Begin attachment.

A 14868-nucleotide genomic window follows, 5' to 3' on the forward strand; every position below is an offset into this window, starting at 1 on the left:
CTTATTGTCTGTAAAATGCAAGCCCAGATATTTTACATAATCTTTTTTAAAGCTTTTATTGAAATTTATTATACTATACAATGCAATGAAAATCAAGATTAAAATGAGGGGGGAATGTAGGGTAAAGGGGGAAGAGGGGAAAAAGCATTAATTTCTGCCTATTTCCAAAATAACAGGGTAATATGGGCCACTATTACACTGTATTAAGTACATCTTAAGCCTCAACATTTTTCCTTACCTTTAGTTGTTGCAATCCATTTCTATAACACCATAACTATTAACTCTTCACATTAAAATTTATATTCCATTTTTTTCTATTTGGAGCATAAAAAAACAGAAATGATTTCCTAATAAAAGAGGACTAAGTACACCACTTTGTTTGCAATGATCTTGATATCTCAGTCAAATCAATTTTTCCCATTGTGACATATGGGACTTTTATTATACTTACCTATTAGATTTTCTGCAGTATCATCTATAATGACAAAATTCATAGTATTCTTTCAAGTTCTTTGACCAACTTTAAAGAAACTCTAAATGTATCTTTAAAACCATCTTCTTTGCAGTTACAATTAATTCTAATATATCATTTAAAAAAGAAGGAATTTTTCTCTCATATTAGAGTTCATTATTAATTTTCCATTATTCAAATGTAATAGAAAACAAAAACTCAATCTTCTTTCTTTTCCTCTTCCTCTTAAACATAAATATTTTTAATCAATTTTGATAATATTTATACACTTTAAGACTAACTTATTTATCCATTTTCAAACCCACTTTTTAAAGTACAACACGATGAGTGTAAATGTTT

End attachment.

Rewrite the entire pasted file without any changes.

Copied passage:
A 14868-nucleotide genomic window follows, 5' to 3' on the forward strand; every position below is an offset into this window, starting at 1 on the left:
CTTATTGTCTGTAAAATGCAAGCCCAGATATTTTACATAATCTTTTTTAAAGCTTTTATTGAAATTTATTATACTATACAATGCAATGAAAATCAAGATTAAAATGAGGGGGGAATGTAGGGTAAAGGGGGAAGAGGGGAAAAAGCATTAATTTCTGCCTATTTCCAAAATAACAGGGTAATATGGGCCACTATTACACTGTATTAAGTACATCTTAAGCCTCAACATTTTTCCTTACCTTTAGTTGTTGCAATCCATTTCTATAACACCATAACTATTAACTCTTCACATTAAAATTTATATTCCATTTTTTTCTATTTGGAGCATAAAAAAACAGAAATGATTTCCTAATAAAAGAGGACTAAGTACACCACTTTGTTTGCAATGATCTTGATATCTCAGTCAAATCAATTTTTCCCATTGTGACATATGGGACTTTTATTATACTTACCTATTAGATTTTCTGCAGTATCATCTATAATGACAAAATTCATAGTATTCTTTCAAGTTCTTTGACCAACTTTAAAGAAACTCTAAATGTATCTTTAAAACCATCTTCTTTGCAGTTACAATTAATTCTAATATATCATTTAAAAAAGAAGGAATTTTTCTCTCATATTAGAGTTCATTATTAATTTTCCATTATTCAAATGTAATAGAAAACAAAAACTCAATCTTCTTTCTTTTCCTCTTCCTCTTAAACATAAATATTTTTAATCAATTTTGATAATATTTATACACTTTAAGACTAACTTATTTATCCATTTTCAAACCCACTTTTTAAAGTACAACACGATGAGTGTAAATGTTT